Do NOT choose “Export Directly to PDF…”. That is the same method we discussed previously and has no technical format options available.
NOTE: There is a possible work-around that may allow you to convert your file to PDF/X even though LibreOffice does not natively do so. You may have PDF/X capability via your normal print menu if you have installed any app or outside print driver that provides for PDF/X printing.
You can tell if you do by going to File > Print…. You’ll have to look at the options on your particular computer. They could change from one computer to another simply because of the difference in software, printers, etc. that may be installed in one and not on another.
I am using LibreOffice on my Mac, so I can go to File > Print… then look in the lower left corner of the print dialog box where all Macs have a small drop-down menu that says PDF. This menu will contain the options that are available on my Mac for printing or converting to PDF files.
Because I also have Adobe InDesign installed on the same computer, I see “Save as Adobe PDF.” If I click that choice a small box opens that contains two drop-down menus. If I click the top one, a long list of PDF options opens. The first is PDF/X-3:2002. The second is PDF/X-1a:2001. Either of those should produce a PDF that will be acceptable to Amazon KDP or IngramSpark.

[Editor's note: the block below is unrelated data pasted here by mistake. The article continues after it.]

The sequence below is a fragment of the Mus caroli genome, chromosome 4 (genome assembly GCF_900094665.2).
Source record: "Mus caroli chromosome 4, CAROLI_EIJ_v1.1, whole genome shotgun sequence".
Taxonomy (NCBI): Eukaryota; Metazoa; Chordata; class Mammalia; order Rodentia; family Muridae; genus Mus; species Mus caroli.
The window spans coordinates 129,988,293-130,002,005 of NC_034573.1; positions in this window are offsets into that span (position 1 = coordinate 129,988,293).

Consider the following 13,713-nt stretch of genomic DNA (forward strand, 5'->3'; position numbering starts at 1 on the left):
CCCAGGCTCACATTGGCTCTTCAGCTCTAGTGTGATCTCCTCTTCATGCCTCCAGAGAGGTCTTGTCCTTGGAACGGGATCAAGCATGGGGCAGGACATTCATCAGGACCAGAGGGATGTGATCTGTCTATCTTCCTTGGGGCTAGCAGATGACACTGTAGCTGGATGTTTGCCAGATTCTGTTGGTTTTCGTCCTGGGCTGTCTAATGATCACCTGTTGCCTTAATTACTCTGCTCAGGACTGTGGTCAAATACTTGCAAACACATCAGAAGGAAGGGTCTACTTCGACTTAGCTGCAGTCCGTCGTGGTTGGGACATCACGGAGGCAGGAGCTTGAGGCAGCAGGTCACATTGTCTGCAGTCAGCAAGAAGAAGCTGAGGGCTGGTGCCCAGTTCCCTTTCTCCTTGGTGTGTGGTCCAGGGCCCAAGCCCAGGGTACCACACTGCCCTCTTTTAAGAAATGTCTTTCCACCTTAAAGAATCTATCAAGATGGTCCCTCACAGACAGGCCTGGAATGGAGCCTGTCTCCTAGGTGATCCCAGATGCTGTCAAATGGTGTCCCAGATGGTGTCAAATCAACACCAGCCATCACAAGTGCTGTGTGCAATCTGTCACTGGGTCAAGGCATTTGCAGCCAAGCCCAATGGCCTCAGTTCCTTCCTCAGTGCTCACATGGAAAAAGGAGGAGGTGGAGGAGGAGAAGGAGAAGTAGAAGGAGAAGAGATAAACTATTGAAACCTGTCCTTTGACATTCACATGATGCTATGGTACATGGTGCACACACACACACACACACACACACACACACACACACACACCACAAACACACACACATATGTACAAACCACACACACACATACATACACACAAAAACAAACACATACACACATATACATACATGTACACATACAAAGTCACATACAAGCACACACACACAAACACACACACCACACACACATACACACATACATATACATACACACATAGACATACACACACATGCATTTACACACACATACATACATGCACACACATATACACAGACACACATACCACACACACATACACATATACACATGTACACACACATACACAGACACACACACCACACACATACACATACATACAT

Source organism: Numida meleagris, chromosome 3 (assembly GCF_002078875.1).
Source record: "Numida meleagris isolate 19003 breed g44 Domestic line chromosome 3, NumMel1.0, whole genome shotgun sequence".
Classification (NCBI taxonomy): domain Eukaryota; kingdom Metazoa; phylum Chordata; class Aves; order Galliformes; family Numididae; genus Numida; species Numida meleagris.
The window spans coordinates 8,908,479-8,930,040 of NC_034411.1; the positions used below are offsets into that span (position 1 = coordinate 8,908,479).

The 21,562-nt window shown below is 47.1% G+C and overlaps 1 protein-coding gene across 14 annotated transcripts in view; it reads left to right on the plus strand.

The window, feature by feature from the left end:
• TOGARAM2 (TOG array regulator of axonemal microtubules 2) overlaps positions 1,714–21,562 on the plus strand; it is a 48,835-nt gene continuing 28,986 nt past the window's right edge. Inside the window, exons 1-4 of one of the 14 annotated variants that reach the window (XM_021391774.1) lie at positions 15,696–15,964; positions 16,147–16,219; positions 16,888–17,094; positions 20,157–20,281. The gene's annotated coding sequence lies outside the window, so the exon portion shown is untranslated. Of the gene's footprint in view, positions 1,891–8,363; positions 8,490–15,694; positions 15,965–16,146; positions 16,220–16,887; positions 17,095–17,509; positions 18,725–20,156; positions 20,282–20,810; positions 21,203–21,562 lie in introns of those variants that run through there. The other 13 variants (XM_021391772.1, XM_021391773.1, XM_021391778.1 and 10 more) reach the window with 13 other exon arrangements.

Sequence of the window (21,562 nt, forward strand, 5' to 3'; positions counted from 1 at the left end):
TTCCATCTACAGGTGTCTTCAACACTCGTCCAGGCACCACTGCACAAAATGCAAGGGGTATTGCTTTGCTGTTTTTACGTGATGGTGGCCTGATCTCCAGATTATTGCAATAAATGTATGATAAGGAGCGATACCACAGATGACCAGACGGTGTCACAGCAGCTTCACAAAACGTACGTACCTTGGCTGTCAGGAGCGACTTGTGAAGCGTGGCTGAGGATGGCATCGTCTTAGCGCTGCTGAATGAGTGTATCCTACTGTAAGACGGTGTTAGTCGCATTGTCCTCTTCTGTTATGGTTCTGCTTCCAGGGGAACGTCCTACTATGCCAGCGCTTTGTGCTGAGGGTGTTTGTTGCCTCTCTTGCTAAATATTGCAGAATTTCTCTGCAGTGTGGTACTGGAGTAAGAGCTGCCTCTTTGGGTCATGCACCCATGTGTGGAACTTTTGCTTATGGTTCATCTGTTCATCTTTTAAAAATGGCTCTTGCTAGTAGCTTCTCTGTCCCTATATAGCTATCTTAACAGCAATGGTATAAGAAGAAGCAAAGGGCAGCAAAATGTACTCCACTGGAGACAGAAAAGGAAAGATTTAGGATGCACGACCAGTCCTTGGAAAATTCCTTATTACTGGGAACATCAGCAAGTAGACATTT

Remember, your computer will have options in the Print… menu that are particular to your computer’s setup and installed software. Even if you don’t have Adobe options on your computer it is possible that because of the software that is installed on your particular computer, you may have other options in the Print… menu that will allow you to convert your LibreOffice Writer files to a PDF/X file that will be accepted by print on demand services.
In this case the ability to convert your LibreOffice Writer file to PDF/X exists because of your computer’s print options, not because of anything special LibreOffice Writer is doing. LibreOffice would just be taking advantage of print options that exist separately on your particular computer.
How to add page numbers in LibreOffice Writer.
It’s easy to add automatically updating page numbers in LibreOffice Writer, but it’s not always intuitive at first to see how to do it. I’ll show you two easy ways to add page numbers, but first a note about where on your page to insert them.